This echoes the recent furore engulfing the National Trust, whose current policy of daring to mention slavery in connection with the history of landed estates and country piles has provoked allegations of ‘wokeism’ and even death threats against its senior figures. But it seems clear to anyone who has ever visited these estates that slavery has been largely airbrushed out of the pretty picture to spare the blushes of the current owners. All that NT bosses have tried to do is restore the real truth about where the money came from that paid for these country piles in the first place. The argument that this is somehow ‘historical revisionism’ is as transparent as it is hypocritical. Many of Britain’s rich got to be rich through slavery, and consequently many of the monuments, palaces and public buildings of Britain’s cities, and of the former slave ports of Bristol and Liverpool, deserve to be understood in this context. This being so, it’s not unreasonable to suggest that statues of slave owners are a continuing and blatant affront to human decency which should have been removed decades ago. If the state wasn’t going to do it, then individuals would have to instead, and as it turned out, the Bristol jury had no problem with that.

The even bigger picture

But this is not what’s really bothering the frothing Tory MPs. They couldn’t care less about history, gesture politics, or statues. What worries them is that a jury can take such a cavalier attitude to the destruction of property, because property is what makes the rich rich. If the mobile vulgus can take down a statue today, what’s to stop them taking down Buckingham Palace tomorrow? Or taking over the lands of the Duke of Westminster, or any private mansion? Property is a concept that underpins capitalism, and it has acquired a fetishised totemic power in the minds of workers. It demands to be respected, worshiped even, as a sacrosanct and inviolable thing. But like all fetishes, its power is only apparent, not real. Once people stop believing in it, it ceases to exist. It is like a vast bubble of magical nothingness which holds society in its thrall. And, shock horror, the Bristol jury went and stuck a pin in it.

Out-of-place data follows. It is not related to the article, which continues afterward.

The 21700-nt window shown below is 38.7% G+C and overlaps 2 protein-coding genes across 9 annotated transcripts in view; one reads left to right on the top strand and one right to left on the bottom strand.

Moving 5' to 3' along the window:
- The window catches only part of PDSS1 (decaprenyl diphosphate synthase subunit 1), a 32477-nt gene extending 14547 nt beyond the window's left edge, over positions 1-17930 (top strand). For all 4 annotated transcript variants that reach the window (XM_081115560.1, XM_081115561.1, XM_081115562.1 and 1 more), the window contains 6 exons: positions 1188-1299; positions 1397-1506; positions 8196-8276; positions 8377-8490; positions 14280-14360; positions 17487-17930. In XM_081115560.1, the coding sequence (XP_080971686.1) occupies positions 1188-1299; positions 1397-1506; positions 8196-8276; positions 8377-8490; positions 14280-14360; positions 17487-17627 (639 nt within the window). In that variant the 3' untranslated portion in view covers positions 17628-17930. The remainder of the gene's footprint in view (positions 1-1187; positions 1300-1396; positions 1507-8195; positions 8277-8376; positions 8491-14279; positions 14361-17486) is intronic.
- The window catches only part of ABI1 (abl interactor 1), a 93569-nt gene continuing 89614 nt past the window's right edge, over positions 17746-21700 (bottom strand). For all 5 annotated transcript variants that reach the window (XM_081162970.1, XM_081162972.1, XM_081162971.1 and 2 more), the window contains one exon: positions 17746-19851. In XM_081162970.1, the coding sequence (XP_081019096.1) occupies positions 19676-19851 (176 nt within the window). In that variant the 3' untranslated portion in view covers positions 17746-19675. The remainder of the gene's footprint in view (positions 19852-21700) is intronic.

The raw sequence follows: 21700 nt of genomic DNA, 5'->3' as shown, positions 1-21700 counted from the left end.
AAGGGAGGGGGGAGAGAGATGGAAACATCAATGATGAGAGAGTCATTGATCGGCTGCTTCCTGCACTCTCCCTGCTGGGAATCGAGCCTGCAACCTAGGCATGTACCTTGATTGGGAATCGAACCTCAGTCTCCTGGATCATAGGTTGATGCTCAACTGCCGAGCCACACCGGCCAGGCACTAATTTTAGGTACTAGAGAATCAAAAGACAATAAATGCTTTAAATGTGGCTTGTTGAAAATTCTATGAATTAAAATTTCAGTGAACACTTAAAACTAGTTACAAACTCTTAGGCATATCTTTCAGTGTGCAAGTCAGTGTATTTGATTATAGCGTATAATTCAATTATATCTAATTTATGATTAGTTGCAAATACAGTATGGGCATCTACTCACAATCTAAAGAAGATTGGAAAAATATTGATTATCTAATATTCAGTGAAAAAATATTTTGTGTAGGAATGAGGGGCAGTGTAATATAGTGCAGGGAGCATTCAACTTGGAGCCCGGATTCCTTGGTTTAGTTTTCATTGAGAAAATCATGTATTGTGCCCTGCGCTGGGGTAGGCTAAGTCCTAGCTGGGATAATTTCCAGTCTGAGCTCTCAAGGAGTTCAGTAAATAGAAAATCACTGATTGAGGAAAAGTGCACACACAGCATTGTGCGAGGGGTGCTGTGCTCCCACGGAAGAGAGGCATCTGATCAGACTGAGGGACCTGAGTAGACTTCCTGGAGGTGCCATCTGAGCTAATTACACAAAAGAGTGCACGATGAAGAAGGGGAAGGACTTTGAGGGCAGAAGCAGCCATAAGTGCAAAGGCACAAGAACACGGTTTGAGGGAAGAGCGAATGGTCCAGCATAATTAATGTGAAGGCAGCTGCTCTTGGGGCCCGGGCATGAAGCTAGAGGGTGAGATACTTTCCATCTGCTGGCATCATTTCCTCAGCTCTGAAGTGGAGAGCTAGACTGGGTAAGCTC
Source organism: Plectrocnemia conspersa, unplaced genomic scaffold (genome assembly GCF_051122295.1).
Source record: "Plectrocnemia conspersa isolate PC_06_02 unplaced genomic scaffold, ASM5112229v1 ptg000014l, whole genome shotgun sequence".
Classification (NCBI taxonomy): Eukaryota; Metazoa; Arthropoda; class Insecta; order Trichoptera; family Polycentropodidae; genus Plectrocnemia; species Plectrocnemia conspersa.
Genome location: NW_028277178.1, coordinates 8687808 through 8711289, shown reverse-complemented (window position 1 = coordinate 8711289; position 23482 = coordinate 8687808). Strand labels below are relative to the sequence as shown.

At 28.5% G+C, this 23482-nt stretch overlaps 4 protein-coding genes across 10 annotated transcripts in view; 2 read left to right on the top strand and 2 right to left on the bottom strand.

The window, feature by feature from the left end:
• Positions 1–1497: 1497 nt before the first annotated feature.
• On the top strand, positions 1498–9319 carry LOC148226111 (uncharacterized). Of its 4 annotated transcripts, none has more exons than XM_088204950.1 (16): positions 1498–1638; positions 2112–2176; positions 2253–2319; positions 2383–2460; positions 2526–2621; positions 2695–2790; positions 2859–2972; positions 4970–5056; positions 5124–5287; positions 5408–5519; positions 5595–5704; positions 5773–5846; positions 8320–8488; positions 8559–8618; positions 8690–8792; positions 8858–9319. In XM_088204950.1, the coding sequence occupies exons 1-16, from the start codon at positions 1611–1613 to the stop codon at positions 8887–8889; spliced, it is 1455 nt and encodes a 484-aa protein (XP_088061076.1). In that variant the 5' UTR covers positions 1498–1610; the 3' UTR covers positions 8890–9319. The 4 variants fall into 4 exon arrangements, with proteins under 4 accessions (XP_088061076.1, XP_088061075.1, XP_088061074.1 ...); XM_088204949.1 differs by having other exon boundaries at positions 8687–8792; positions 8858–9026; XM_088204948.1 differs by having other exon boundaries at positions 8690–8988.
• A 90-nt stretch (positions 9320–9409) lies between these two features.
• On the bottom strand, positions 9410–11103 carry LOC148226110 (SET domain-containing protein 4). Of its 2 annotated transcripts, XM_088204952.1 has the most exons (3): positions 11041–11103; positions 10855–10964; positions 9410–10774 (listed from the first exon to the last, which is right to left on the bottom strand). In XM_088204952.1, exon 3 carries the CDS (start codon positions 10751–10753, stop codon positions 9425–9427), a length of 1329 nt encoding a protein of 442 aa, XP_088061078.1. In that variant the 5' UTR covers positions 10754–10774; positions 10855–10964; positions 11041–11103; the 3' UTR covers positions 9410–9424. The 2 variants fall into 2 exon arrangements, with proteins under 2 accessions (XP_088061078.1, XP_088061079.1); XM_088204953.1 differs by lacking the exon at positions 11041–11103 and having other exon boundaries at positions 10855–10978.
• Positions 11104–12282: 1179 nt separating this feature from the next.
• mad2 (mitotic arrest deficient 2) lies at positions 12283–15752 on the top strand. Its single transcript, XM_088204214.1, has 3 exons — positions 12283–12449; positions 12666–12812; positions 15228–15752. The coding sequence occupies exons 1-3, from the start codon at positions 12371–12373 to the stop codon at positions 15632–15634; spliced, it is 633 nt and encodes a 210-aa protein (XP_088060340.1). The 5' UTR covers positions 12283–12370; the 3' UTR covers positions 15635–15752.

Not that capitalism will implode just because of that. But the rich are terrified of workers losing their awe of private property. Once they do that, they might start asking themselves why there are rich people at all, and why they, the workers, are obliged to be poor and waste their lives as wage slaves in order for those rich people to enjoy luxury and idleness. As socialists often say, the rich are much more class-conscious than workers, at least for now. They know that they owe their wealth to the despoliation of the planet and the utter subjection and exploitation of the overwhelming majority of the population. They also realise that workers, organised collectively, have a real and irresistible power that could sweep them away utterly, while their own power as a tiny minority resides in nothing but fetishised symbols, rituals and customs. In short, they know how weak they really are.

Society now accepts that slavery is an indefensible crime against humanity. The Bristol verdict suggests that workers now take a dim view of public monuments glorifying it, regardless of who the monuments belong to or what laws are in place to preserve them. But many of the arguments against slavery also apply to the practice of wage slavery, which is part of the machinery of capitalism and which condemns billions to relentless misery. We look forward to the moment when workers stop respecting its monuments and institutions too, and start pulling down more than a few statues.